Because this particular scribe is a big frickin' nerd, I recently listened to an episode of Criminal detailing Sgt. David Mascarenas' treacherous dive into the La Brea tar pits. In searching for evidence, the LAPD Dive Supervisor volunteered to lower himself into the crushing bituminous mass, led through the impenetrable murk by sonar and his own gloved hands, grasping and clawing his way through the dark. This stuff is famously thick enough (and hungry enough) to consume mastodons and other beasts of significant size. Not for the faint of heart, in other words. Nor for mortals.
This is all a long way of stating that Compelled to Repeat, the debut LP from Beggar, is the closest thing I can imagine to swimming through that tar, methane bubbles bursting, languidly, in the sludge in my miserable wake. The difference--besides the obvious fact that Sgt. Mascarenas actually did that shit--is that, in the case of Beggar, we aren't exactly guided by sonar. This, friends, is unknown territory.
You know how Eyehategod and Crowbar possess that compelling "make you want to sweat blood" quality? Or...maybe that's just me? In any case, Beggar operates in the same mindset of slow motion rage, championed by the progenitors extraordinaire of southern groove-ridden sludge. But rest assured, it ain't all abrasive swagger and churning riffage. While undeniably tied to sludge's aesthetic, Beggar leans into the hardcore and extreme metal side, respectively utilizing a varied platter of expulsions, blackened howls, and death growls, as well as a progressive and multifaceted approach to delivering and withholding aggression. While sonically very different from, say, Immortal Bird, the general vibe I get from this band is similar: equal parts savagely raw and technically calculated. A dangerous combo, if e'er there was.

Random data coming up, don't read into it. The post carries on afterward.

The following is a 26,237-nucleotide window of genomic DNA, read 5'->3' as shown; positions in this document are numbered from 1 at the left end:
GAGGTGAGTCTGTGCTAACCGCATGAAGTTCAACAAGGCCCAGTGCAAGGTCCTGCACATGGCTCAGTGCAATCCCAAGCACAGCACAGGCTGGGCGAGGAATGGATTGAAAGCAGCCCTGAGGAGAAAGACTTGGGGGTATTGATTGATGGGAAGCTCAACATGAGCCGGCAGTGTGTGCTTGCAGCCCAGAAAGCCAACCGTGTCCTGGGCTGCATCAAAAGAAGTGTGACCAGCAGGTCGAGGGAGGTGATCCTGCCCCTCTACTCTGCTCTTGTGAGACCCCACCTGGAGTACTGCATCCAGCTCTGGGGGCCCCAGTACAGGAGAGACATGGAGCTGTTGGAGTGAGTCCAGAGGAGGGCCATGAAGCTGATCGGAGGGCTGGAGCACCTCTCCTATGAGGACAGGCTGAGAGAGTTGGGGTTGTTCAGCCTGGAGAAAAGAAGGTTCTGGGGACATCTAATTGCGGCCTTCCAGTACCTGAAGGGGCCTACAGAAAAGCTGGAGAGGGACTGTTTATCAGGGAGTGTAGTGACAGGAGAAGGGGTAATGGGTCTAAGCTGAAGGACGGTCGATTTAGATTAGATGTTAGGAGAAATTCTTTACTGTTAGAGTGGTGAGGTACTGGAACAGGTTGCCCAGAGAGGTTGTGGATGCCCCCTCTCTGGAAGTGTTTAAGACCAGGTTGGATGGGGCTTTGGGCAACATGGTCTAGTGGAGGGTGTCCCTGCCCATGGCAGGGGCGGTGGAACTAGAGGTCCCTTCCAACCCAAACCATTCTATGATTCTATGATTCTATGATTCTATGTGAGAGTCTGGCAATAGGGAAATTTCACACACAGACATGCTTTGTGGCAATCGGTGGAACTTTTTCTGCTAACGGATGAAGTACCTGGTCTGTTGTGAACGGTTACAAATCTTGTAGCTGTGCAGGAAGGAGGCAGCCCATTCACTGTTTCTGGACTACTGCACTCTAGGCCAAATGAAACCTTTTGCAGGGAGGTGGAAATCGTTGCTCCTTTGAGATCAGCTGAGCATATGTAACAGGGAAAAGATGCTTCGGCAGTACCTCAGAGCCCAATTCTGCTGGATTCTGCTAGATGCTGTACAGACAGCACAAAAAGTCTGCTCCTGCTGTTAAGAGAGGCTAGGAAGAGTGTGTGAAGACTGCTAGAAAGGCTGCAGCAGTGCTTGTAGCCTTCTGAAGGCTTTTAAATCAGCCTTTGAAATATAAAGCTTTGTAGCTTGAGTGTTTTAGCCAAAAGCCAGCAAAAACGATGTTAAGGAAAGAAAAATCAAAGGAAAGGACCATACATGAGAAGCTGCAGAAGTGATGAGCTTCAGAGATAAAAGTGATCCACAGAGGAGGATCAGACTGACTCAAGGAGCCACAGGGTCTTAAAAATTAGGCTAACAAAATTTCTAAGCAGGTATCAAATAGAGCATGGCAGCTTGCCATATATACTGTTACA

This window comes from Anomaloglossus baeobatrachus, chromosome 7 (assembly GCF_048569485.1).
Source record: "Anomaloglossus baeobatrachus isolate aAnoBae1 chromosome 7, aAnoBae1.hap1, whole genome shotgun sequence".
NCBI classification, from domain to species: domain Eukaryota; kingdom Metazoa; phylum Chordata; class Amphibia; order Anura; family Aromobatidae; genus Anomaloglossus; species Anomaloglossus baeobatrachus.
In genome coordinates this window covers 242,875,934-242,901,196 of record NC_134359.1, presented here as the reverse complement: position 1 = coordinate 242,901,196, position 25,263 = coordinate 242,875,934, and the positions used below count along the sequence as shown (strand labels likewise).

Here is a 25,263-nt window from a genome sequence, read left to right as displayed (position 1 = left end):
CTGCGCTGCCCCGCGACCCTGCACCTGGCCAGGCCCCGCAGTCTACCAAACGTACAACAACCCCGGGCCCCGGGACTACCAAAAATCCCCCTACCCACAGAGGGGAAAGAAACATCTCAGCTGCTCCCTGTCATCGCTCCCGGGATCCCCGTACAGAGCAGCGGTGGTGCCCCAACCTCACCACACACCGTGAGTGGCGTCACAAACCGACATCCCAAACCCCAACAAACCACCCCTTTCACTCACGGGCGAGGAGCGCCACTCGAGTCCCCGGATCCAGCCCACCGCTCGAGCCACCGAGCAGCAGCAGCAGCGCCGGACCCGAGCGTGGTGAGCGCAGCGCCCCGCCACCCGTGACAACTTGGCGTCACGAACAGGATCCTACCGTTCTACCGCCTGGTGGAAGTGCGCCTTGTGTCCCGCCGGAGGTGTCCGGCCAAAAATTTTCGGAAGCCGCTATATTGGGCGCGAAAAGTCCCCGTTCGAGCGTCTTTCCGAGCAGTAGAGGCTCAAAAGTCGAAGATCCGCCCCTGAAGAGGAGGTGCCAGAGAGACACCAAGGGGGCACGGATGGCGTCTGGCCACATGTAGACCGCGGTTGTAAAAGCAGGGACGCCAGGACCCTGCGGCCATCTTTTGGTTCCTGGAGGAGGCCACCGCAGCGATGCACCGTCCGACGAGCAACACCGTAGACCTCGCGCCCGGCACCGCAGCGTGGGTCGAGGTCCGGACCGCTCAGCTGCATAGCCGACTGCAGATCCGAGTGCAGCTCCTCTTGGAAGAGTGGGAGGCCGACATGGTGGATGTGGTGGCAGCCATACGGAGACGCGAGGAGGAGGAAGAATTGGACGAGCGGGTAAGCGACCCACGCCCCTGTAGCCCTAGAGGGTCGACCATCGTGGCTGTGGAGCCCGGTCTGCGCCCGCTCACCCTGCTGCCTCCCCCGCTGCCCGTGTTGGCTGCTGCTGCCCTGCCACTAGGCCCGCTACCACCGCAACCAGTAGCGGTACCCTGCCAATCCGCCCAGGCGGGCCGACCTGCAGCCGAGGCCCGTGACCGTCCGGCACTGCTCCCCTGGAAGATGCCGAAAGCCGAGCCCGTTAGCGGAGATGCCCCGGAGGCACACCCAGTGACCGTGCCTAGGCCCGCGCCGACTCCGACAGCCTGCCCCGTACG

Within the span of the two-chord intro to opener “Blood Moon,” I’m effectively pancaked. Utterly crushed. This track, like all those that follow, clambers from the quagmirous stew of genre mutation and mutilation. Sabbathian riffage attempts to wrestle a bulldozer, fails, and is left smeared into the pavement as blasts and a bestial vocal performance march above. Every track herein seethes with a vicious energy, but, amidst the chaos, there is always a crunchy-ass riff to catch and ride with a torso-heaving headbang and a tight-eyed grimace. With the occasional pause for the lead to take the reins, this ploddingly sasquatchian riffage is near-omnipresent, and, along with the thunderous percussion, serves as a shockproof foundation for the release of tightly coiled angst, and anger, and frustration, and undistilled rage. Regarding the unique vox, the aforementioned “Blood Moon” serves as a prime example of what Charlie Davis has to offer in the vocal department. Blackened roars turn to death roars which then, in turn, rise back through the registers to hit that delightfully pained yelp--a barbed hardcore vox wrapped around a baseball bat. Like unto said implement, this performance takes no prisoners and shows no mercy. Indeed, the sheer dynamism in the vocal delivery is one of Beggar’s best tools when establishing that emotive connection and catharsis we crave. Imagine Axe To Fall era Converge trying to write an homage to Crowbar and you'll be, if not at the exact address, wandering nonchalantly somewhere in the general neighborhood.